Robert Schluter and Dave Edlund, co-founders of Element 1, have a lot of knowledge about hydrogen gas, and they’re about to share it with the rest of the world.
The two are ready to market their hydrogen fuel cell technology, which can power ships, trains, and stationary applications such as wireless networks, data centers, and hospitals that require a constant supply of power, after more than a decade of development. The system uses methanol to produce hydrogen in a method that eliminates the need for large tanks to store the renewable energy supply.
Element 1 was established in 2010 and has grown to employ about 18 people at its Bend headquarters on Plateau Drive, where it develops and sells advanced hydrogen generation technology while also tapping into young talent at Oregon State University-Cascades. It’s the type of business that helps the Central Oregon economy diversify, according to Roger Lee, CEO of Economic Development for Central Oregon.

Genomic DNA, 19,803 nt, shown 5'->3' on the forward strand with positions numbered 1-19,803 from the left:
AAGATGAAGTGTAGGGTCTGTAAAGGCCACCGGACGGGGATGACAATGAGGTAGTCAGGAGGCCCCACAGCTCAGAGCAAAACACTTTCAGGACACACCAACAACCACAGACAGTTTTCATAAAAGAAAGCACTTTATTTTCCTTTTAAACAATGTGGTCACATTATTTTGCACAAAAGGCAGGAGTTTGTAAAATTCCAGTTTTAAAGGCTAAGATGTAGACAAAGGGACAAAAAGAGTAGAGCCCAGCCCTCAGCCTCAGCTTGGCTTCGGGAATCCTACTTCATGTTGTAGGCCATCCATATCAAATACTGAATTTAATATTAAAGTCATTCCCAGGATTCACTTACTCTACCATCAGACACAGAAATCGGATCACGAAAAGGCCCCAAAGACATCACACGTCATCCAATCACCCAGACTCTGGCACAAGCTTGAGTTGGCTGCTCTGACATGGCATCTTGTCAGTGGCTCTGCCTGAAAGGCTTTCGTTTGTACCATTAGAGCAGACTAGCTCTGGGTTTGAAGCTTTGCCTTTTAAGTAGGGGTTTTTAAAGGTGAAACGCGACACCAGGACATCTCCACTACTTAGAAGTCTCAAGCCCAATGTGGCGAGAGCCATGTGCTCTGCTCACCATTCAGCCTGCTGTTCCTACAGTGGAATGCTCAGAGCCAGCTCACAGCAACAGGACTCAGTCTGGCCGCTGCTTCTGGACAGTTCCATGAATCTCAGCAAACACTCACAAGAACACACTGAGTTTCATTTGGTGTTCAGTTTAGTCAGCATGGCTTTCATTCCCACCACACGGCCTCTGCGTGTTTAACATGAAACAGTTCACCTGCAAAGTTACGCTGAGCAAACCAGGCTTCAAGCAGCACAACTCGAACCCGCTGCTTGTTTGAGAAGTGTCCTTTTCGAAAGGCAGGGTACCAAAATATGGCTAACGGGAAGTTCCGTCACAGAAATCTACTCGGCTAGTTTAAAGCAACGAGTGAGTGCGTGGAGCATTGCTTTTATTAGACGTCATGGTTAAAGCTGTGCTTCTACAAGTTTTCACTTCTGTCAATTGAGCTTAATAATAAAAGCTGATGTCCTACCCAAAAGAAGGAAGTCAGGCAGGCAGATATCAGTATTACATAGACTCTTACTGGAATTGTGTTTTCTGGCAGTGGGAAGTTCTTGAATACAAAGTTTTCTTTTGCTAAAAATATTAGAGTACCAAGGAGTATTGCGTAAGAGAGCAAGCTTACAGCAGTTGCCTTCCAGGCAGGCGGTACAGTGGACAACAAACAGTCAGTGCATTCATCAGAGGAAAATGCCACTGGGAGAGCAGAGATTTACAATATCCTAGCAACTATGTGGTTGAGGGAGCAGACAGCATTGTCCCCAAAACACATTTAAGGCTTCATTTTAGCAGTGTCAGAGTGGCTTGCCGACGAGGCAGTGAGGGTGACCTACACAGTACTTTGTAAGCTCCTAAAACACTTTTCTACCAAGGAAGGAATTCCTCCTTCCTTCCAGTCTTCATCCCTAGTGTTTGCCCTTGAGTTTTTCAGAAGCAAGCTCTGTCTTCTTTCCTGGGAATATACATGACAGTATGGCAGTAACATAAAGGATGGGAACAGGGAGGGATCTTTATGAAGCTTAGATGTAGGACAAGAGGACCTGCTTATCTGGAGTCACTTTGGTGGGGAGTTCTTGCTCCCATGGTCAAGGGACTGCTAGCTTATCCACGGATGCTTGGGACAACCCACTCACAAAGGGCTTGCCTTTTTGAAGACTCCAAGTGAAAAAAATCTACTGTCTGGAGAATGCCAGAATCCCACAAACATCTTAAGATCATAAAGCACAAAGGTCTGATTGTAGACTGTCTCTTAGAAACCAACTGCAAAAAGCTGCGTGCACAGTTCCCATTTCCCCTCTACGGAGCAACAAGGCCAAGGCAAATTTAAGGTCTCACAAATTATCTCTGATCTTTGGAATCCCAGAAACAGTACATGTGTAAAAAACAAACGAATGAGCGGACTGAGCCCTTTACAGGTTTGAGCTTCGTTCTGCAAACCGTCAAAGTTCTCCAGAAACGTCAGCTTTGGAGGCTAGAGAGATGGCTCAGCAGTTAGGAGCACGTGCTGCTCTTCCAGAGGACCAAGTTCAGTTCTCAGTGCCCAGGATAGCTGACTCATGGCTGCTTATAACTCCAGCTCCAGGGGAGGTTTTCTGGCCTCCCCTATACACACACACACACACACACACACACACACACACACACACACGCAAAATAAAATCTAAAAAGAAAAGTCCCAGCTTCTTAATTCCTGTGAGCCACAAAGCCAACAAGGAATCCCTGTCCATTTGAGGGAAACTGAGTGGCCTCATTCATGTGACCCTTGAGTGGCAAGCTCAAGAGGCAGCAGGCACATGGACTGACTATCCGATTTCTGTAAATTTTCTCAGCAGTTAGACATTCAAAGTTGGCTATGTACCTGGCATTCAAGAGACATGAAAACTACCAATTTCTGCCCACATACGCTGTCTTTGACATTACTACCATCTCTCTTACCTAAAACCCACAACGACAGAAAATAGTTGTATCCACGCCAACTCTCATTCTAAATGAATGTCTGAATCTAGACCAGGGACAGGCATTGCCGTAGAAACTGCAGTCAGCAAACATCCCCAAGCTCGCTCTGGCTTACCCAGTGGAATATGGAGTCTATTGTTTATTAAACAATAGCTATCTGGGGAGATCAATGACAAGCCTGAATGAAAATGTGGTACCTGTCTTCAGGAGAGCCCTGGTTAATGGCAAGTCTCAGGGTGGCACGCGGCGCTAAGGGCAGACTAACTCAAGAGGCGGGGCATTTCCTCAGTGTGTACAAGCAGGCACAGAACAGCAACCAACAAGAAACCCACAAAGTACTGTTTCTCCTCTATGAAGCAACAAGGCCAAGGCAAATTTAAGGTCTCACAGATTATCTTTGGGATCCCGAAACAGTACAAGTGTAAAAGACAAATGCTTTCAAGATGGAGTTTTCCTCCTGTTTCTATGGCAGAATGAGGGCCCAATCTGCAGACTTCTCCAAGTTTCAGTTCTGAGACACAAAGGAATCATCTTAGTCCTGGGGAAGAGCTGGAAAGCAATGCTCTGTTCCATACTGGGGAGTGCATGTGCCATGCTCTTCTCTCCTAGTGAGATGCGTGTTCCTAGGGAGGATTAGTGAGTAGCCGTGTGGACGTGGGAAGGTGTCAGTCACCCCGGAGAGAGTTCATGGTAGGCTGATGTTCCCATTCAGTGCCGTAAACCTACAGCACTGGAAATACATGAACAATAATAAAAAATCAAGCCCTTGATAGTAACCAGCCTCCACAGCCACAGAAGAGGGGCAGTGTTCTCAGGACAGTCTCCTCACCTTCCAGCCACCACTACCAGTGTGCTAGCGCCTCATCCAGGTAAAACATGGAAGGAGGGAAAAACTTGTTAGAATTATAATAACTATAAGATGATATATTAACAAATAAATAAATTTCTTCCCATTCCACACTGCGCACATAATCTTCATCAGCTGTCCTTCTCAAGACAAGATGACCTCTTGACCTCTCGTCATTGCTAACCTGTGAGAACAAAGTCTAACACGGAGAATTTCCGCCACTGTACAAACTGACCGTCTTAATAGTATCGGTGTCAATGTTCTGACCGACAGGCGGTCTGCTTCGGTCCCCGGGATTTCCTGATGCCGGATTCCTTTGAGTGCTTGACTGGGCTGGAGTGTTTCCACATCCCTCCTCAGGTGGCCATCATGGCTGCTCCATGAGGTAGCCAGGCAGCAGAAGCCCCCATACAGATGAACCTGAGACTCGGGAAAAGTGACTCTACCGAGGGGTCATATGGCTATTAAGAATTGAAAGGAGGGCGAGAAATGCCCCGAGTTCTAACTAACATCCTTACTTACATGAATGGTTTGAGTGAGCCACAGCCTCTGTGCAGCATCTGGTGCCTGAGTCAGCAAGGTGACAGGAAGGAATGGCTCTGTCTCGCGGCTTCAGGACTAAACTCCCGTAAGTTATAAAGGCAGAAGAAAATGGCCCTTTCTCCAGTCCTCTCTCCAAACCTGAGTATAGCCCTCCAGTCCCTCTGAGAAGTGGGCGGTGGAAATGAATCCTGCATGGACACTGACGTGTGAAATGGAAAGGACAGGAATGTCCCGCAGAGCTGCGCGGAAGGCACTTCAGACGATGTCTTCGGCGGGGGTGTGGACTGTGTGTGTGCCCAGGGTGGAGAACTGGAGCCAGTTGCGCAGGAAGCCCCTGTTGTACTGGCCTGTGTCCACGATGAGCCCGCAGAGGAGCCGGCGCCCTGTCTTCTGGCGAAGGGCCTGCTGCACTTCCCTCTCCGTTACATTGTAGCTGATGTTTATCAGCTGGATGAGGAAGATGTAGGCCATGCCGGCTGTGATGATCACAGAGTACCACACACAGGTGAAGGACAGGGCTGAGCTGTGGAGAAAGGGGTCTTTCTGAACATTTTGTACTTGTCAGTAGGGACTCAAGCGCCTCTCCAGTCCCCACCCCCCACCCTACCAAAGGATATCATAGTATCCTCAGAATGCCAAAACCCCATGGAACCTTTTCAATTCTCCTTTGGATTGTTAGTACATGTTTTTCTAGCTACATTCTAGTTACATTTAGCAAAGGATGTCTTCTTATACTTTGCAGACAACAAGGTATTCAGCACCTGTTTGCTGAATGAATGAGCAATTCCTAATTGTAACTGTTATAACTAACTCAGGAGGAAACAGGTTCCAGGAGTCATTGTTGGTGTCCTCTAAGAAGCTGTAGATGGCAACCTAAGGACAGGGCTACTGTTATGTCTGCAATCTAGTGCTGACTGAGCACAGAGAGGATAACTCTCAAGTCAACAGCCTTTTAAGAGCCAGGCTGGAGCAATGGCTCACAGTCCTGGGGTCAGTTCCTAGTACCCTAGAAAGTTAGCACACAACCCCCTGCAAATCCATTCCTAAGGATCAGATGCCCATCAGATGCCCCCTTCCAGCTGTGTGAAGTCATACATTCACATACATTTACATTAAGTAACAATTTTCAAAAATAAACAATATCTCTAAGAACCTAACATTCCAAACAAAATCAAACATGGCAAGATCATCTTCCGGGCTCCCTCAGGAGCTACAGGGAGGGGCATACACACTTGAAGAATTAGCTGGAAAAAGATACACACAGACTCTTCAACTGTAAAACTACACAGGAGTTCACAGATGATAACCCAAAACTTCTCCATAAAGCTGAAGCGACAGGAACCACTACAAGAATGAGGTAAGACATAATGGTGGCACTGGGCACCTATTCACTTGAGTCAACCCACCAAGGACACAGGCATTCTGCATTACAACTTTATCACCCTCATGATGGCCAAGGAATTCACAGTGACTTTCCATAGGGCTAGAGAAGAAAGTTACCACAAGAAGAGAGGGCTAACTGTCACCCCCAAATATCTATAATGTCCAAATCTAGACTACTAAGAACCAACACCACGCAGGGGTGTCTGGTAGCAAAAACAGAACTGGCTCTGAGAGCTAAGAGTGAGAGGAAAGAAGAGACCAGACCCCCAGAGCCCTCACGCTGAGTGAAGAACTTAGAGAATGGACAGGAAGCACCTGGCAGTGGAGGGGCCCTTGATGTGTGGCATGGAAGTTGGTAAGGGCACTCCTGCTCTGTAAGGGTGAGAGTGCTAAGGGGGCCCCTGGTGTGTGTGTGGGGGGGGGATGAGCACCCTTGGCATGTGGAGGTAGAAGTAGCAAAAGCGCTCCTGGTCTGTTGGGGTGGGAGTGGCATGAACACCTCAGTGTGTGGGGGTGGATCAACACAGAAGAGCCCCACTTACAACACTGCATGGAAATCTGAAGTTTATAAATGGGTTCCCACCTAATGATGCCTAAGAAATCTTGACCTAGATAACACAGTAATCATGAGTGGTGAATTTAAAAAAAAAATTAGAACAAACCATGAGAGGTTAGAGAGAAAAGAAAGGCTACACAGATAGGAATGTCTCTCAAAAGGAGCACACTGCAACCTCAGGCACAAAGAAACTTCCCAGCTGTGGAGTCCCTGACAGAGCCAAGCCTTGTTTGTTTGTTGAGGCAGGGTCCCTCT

The company signed a letter of intent in March with Ardmore Shipping Corp. and Maritime Partners LLC to bring the company’s methanol-to-hydrogen technology to the marine market.
Using fire, pressure, and catalysts, the company’s hydrogen purification technology transforms methanol and water liquid feedstock, which are high in hydrogen molecules, into pure fuel-cell quality hydrogen.
Josh Tibbits, an Element 1 engineer, joined the organization seven years ago as a fresh-faced 34-year-old college graduate from the OSU-Cascades Energy Systems Engineering program, which the college developed to meet a niche need.
Element 1’s business strategy is to create technology and make it ready for commercial use before licensing the product to others to produce. A trucking business in Changchun, China, is already using the company’s fuel-cell technology.